Motherhood Literature + Art

Sarah Lightman – Art

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Making Art, Not Babies. (2017) oil on canvas
Painting Outgrowth (2017) oil on canvas
Tiger Mum (2017) charcoal on paper
Buoyancy Aid (2017) oil on canvas


Eggs (And God Remember Sarah, Genesis 21:1) (2013) video animation.


Sarah Lightman

Artist Statement

I am endlessly fascinated by the autobiographical project: how to visually portray, through texts and images, lived experience and complex feelings.

Since my undergraduate at The Slade School of Art (1995-2001) I have been making a graphic novel of my life formed of hundreds of pencil diary drawings, The Book of Sarah (Myriad Editions 2019). I have recently been expanding my practice beyond pencil drawings to include charcoal drawings, oil painting and watercolours, and the focus of these recent larger scale works is motherhood, as I parallel the growth of my son and my own journey as a mother. My son, Harry, grows and I evolve as well, we produce an imperfect equation of learning and unlearning, of progress, regression and fulfilling potential.

Linda Nochlin’s analysis in Women, Art, and Power and Other Essays (1989) of Berthe Morisot’s painting The Wet Nurse and Julie (1880), portrayed the artist’s daughter with the nurse who was breastfeeding her. Nochlin compares this work and its impressionist style to that of van Gogh, Cézanne, and Gauguin:

And if we consider that erosion of form to be a complexly mediated inscription of internalized conflict – motherhood versus profession – then surely this should be taken as seriously as the more highly acclaimed psychic dramas of male artists of the period. (53)

The strains of women’s lives do not fill the walls of the National Gallery, but male anxieties, in contrast, are celebrated. I found in Nochlin’s reading of Morisot’s work a way to describe how I, too, have found motherhood a trial, as I hold on to myself and my ambitions when faced with the demands of a dependent child. It was particularly difficult for me to give birth when, having just edited my first book, I felt I had, finally, achieved a level of competence in so many aspects of my life. I was then thrust into a world where I was an over-tired novice–facing the bewilderment of breastfeeding, nappies, and the need to assess nannies and nurseries. Nochlin’s analysis has ensured that I feel my drawings of motherhood are not only valid but vital expressions of my time in life and the world I live in.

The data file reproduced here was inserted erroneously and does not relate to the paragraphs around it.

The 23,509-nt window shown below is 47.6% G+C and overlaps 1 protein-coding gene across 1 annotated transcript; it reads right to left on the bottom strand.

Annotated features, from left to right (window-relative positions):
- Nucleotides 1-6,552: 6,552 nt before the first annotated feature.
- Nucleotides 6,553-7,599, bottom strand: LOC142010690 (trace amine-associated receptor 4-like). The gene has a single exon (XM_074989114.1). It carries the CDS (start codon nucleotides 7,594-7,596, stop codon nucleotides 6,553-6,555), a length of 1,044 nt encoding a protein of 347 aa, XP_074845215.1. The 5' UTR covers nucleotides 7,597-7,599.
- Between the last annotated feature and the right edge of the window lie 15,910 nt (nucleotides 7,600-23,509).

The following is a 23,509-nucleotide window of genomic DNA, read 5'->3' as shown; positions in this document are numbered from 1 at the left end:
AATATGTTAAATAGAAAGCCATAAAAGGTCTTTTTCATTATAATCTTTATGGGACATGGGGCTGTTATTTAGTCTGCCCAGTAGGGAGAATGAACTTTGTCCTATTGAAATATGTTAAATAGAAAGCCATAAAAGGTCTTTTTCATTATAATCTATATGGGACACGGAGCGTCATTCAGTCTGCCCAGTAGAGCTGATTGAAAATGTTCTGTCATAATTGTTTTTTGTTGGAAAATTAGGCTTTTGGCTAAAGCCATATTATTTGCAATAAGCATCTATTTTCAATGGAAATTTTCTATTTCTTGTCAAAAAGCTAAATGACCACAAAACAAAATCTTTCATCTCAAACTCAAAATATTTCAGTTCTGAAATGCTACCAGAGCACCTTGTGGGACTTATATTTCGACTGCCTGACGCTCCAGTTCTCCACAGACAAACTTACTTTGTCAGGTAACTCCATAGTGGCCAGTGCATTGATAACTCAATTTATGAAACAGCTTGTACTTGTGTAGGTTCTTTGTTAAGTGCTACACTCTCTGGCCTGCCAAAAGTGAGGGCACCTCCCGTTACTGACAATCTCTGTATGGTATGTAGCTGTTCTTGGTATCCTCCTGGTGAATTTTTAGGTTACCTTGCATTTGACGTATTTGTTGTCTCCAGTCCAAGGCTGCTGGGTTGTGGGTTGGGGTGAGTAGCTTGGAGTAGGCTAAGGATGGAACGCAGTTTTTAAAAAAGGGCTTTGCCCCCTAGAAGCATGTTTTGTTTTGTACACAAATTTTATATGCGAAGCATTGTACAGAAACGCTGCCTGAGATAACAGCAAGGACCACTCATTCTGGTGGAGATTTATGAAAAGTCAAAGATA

“Harry is 4 years old, and he thinks I am a genius, which is nice. He came to visit my art studio and laughed when he saw how I had so much of his stuff in my space. He now gives me something – a toy or a book – on most days to draw in my studio! I find myself frequently uncomfortable with my artwork. I create art that I am simultaneously proud of and ashamed of, and works I am delighted to exhibit, but I also find that I want to hide the same works from the public. I suppose part of me is ashamed of my own feelings – for example, when I am expressing ambivalence or unhappiness in relation to aspects of mothering, and how I feel as a mother about myself. Carolyn Heilbrun in Reinventing Womanhood (1979) expressed this clearly when she described “the sanctification of motherhood, which prevented women from ever admitting to feelings of ambivalence toward their children”. But I really can’t make any other work than what I do. Anything else feels inauthentic, or incomplete.”


Sarah Lightman is an artist, curator and writer. She studied at The Slade School of Art for her BA and MFA, and is currently completing her graphic novel, The Book of Sarah (Myriad Editions 2019). Her edited volume, Graphic Details (McFarland) was awarded a Will Eisner Award (2015), The Susan Koppelman Prize (2015), and an AJS/Jordan Schnitzer Book Award (2016).


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